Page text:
Les Jeunes Messieurs Canadiens

Les Jeunes Messieurs Canadiens (JMC), a French-speaking theatre company, was founded in 1780 and lasted until 1817. The JMC's first play, "Grégoire, ou L'Incommodité de la grandeur," was performed in M.

Jeunes Messieurs Canadiens, Les

Les Jeunes Messieurs Canadiens (JMC), a French-speaking theatre company, was founded in 1780 and lasted until 1817. The JMC's first play, "Grégoire, ou L'Incommodité de la grandeur," was performed in M. Beaubien's cellar in January 1780; their second, Molière's "Les Fourberies de Scapin," was performed in the vestibule of the Jesuit Church in January 1781, with the special protection of Governor General Frederick HALDIMAND.

According to a contract of 1789 and public calls for shares and subscriptions in 1792, the group was constituted as a society. The JMC's director was actor, composer, dramatist, poet and violin player Captain Joseph Quesnel de la Rivaudais (b at St. Malo 1746). Quesnel had been arrested in 1779 while sailing from Bordeaux to New York with arms for the Americans and was taken to Halifax and then to Montréal where he might have been imprisoned for a short while in a former Jesuit house.

Most of the founding members of the JMC were intimately connected with the society being created in Canada after 1759, and their connections illustrate the complexities of early Canadian culture. Jean Louis Foureur dit Champagne (b at Montréal 1745) was the son of the architect of the Récollets' church and the organist at the Sulpicians' Notre-Dame church. Champagne took the place of his father as organist in April 1789 but lost it in November of the same year because he was playing operas. Joseph-François Perrault (b at Québec 1753), lived in New Orleans, St. Louis and Detroit between 1772 and 1785 but in 1796 he became a deputy of the Assembly of Lower Canada. Jean-Guillaume De Lisle, a Huguenot (b at New York 1757) arrived in Montréal in 1764. François Rolland, a Huguenot from Isle de Ré, became a lawyer. Two members, Pierre-Amable de Bonne de Missègle (b at Montréal 1758) and François Vassal de Monviel (b at Boucherville 1759) lost their fathers with Montcalm on the Plains of Abraham. The latter became an officer in the British army in 1776.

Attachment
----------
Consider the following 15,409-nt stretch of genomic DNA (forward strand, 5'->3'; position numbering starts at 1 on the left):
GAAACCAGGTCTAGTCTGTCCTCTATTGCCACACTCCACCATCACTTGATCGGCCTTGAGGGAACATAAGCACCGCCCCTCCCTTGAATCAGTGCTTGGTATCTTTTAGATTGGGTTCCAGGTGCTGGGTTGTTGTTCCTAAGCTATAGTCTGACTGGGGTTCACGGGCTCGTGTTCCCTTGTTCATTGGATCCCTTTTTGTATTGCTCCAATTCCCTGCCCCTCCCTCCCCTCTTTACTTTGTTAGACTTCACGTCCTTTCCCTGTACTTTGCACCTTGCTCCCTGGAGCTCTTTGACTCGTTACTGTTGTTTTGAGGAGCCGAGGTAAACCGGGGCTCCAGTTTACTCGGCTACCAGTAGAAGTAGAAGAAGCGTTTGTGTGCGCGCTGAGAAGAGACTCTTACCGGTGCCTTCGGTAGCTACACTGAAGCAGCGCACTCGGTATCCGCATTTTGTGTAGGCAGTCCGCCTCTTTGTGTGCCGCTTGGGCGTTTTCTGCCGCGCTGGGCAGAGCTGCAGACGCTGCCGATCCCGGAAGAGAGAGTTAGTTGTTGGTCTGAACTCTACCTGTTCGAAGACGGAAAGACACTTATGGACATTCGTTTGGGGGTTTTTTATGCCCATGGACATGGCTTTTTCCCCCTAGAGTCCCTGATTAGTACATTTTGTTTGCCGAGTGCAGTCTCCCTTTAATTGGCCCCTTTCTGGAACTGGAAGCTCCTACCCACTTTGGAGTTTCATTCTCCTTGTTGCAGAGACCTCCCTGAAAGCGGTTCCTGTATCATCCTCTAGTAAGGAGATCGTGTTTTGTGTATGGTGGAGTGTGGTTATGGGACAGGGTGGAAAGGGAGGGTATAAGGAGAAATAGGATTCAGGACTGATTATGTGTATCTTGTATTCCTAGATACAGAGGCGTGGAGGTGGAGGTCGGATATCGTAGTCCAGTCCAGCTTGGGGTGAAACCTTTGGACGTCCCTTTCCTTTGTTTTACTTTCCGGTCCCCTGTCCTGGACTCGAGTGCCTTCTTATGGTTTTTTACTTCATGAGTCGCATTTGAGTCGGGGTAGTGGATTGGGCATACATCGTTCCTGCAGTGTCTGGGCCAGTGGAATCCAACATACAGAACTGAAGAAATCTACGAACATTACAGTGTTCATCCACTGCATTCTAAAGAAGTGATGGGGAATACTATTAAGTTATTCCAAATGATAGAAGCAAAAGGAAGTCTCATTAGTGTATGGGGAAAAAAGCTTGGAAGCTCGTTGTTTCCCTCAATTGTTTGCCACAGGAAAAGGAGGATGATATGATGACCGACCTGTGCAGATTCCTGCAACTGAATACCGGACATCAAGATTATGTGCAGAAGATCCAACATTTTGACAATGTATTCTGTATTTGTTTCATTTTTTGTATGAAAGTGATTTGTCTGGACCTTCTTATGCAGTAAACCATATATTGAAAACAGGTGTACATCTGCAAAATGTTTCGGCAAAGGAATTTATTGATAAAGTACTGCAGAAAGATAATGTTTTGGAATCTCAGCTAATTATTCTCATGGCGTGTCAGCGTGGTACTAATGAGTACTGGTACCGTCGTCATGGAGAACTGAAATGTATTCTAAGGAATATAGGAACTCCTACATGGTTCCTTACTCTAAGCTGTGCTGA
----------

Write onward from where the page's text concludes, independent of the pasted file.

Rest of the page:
Louis Dulongpré (b at Paris 1759) came to America with the French military in 1778 and arrived in Montréal in 1785. In 1787 he opened a dance, music and theatre school there. Many of the JMC were connected with the military although some, like Pierre-Louis Panet (b at Montréal 1761), had a civil career that began with law and resulted in his being elected deputy in 1792.

By the time the company ceased operations in 1817 it had acquired some new members, including Claude Dénéchau, Thomas Lee Jr, George J. Mountain, John Neilson, François Perrault Jr, François Romain, Charles-Michel d'Irumberry de Salaberry, Michel-Flavien Sauvageau, Thomas Voyer and decorator François BAILLAIRGÉ.

In 1789-90 the JMC held a special opera season in the hall of Dulongpré's school of music and dance. It began in October with "Les Deux Chasseurs et la Laitière" (libretto by Duni, music by Anscaume) and went on to Florian's "Les Deux billets" in November and Quesnel's first Canadian opera "Colas et Colinette, ou Le Bailli Dupé" in January and February. At the same time ALLEN'S COMPANY OF COMEDIANS was preparing a special comic opera night with Dibdin's "The Padlock" and Shield's "Poor Soldier" at Allen's Hotel in April 1790.

In 1792 the JMC moved to Québec C. In February of that year, under the protection of Prince Edward, Duke of Kent, they performed Molière's "La Comtesse d'Escarbagnas" and "Le Médecin malgré lui" in a specially prepared temporary theatre outside the gate of St Louis. They celebrated the first anniversary of the National Assembly with five plays by Molière and Beaumarchais's "Le Barbier de Séville" among others, all performed in Alexandre Menut's theatre between December 1792 and February 1793. The new members of the JMC built the Patagonian theatre near the Hope gate in Québec in 1804.

The Jeunes Messieurs Canadiens de la Société dramatique, as they are sometimes called, fought ardently for French culture (language and laws), not only as actors, directors, dramatists, musicians and opera singers, but as lawyers, notaries, members of the National Assembly and of the Executive Council.